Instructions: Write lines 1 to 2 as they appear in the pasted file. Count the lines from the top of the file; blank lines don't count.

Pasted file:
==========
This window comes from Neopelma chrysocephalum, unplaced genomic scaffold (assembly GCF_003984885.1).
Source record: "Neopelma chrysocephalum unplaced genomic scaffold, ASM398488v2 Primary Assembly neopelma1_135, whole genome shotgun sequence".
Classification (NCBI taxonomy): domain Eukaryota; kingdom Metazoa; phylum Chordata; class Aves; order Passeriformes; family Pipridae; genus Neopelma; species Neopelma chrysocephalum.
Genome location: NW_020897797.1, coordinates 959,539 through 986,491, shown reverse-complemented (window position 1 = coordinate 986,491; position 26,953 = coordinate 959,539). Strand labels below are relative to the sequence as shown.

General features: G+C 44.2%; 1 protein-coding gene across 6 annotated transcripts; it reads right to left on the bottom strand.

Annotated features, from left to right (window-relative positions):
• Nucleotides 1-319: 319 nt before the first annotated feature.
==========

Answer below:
This window comes from Neopelma chrysocephalum, unplaced genomic scaffold (assembly GCF_003984885.1).
Source record: "Neopelma chrysocephalum unplaced genomic scaffold, ASM398488v2 Primary Assembly neopelma1_135, whole genome shotgun sequence".